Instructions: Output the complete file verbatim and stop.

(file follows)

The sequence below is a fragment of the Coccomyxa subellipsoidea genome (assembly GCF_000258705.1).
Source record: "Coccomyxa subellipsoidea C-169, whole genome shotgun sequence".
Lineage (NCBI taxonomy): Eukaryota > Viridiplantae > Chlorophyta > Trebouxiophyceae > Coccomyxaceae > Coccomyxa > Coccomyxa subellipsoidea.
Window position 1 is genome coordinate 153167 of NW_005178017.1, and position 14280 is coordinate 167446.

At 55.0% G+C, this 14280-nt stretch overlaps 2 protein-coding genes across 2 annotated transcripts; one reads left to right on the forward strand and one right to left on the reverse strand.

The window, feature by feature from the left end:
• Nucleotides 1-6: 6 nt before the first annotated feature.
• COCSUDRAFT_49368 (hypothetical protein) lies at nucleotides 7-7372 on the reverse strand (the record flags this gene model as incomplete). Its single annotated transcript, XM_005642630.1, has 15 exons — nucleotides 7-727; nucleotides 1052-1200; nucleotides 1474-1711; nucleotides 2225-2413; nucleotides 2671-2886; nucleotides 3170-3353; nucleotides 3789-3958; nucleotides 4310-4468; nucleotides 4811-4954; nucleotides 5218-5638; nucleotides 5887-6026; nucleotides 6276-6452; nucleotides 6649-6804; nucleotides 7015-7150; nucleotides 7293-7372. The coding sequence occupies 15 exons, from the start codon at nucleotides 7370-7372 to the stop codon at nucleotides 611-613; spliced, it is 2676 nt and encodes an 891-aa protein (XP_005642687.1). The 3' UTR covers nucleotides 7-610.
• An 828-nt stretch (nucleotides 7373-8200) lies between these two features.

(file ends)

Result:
The sequence below is a fragment of the Coccomyxa subellipsoidea genome (assembly GCF_000258705.1).
Source record: "Coccomyxa subellipsoidea C-169, whole genome shotgun sequence".
Lineage (NCBI taxonomy): Eukaryota > Viridiplantae > Chlorophyta > Trebouxiophyceae > Coccomyxaceae > Coccomyxa > Coccomyxa subellipsoidea.
Window position 1 is genome coordinate 153167 of NW_005178017.1, and position 14280 is coordinate 167446.

At 55.0% G+C, this 14280-nt stretch overlaps 2 protein-coding genes across 2 annotated transcripts; one reads left to right on the forward strand and one right to left on the reverse strand.

The window, feature by feature from the left end:
• Nucleotides 1-6: 6 nt before the first annotated feature.
• COCSUDRAFT_49368 (hypothetical protein) lies at nucleotides 7-7372 on the reverse strand (the record flags this gene model as incomplete). Its single annotated transcript, XM_005642630.1, has 15 exons — nucleotides 7-727; nucleotides 1052-1200; nucleotides 1474-1711; nucleotides 2225-2413; nucleotides 2671-2886; nucleotides 3170-3353; nucleotides 3789-3958; nucleotides 4310-4468; nucleotides 4811-4954; nucleotides 5218-5638; nucleotides 5887-6026; nucleotides 6276-6452; nucleotides 6649-6804; nucleotides 7015-7150; nucleotides 7293-7372. The coding sequence occupies 15 exons, from the start codon at nucleotides 7370-7372 to the stop codon at nucleotides 611-613; spliced, it is 2676 nt and encodes an 891-aa protein (XP_005642687.1). The 3' UTR covers nucleotides 7-610.
• An 828-nt stretch (nucleotides 7373-8200) lies between these two features.